Most people raise an eyebrow or two, when I tell them that I learned how to sell while living in a monastery.
Not what you’d expect, but it’s true.
During my 12 years there, I was often in charge of projects, which meant I had to manage teams of volunteers.
And if you’ve ever tried to get things done with volunteers, you’ll know hard it can be.
In a monastery, visitors don’t always want to do dishes, or help out with cleaning rooms, or do gardening work, or help with building projects.
Much nicer to sit in the garden and feel all spiritual ‘n stuff.
So, nearly every day I had to work with people in order to have them cooperate in supporting the community.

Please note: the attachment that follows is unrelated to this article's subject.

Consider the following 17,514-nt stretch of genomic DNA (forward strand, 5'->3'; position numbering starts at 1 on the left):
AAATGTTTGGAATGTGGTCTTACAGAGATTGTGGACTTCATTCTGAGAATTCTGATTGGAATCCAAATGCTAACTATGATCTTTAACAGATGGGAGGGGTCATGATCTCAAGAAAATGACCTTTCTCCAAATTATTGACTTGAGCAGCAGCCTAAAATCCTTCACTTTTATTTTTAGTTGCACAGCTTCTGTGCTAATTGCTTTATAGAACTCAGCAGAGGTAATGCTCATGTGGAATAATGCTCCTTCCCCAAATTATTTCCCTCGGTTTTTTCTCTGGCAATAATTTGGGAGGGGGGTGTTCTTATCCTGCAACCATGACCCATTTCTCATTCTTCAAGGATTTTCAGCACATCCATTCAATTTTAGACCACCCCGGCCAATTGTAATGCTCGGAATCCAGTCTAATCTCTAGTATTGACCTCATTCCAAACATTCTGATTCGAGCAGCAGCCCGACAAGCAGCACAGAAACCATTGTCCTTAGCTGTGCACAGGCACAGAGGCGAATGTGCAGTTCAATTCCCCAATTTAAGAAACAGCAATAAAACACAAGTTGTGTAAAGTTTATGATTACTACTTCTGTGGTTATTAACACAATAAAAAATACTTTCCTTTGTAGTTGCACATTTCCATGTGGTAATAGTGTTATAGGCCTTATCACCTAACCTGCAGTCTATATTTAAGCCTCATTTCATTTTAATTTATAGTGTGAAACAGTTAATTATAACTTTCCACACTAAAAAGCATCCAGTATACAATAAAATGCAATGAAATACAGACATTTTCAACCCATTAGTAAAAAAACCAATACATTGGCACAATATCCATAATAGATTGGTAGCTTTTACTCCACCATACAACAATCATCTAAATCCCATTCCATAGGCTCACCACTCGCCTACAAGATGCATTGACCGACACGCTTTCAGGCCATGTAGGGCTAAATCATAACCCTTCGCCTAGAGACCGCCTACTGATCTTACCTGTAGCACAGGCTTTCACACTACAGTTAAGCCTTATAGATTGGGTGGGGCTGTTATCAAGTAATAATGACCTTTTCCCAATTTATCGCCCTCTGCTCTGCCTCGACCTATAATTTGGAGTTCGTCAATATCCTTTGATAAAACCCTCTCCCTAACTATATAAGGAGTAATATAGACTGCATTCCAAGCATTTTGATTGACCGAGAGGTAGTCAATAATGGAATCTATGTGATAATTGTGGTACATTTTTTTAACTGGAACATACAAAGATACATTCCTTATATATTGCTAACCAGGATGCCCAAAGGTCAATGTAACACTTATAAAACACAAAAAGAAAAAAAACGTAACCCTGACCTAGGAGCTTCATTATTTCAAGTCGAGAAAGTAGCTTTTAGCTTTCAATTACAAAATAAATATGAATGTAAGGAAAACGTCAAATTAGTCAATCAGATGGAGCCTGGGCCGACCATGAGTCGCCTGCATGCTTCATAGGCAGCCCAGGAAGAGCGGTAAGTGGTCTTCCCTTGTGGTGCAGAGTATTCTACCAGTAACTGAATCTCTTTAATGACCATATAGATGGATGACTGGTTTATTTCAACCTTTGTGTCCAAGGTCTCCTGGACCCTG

Tough schooling, I tell you.
Especially because in a monastery, the rules are different.
In the outside world, it’s easy to get away with a little manipulation, white lies, or mild obfuscation of the truth.
In a monastery however, not so. There is zero room, no tolerance, for any behaviour that’s not 100% ethical.
Any faux-pas, any action or word inspired by self-interest, and you get slammed hard with the reality of how you deal with people.
Folks might get upset, they might refuse to do anything at all, they might complain about you to others, or, most fun of all, you’d get called out by the abbot and you’d go back to your room with an earful.
Like I say: tough schooling.
Which is exactly why I became good at ethical persuasion, and it’s why I was able to create a training system that makes enrolling buyers into your work something fun and effective.
Is that what you want?
Then here’s more info about the training for the LEAP Ethical Sales Framework…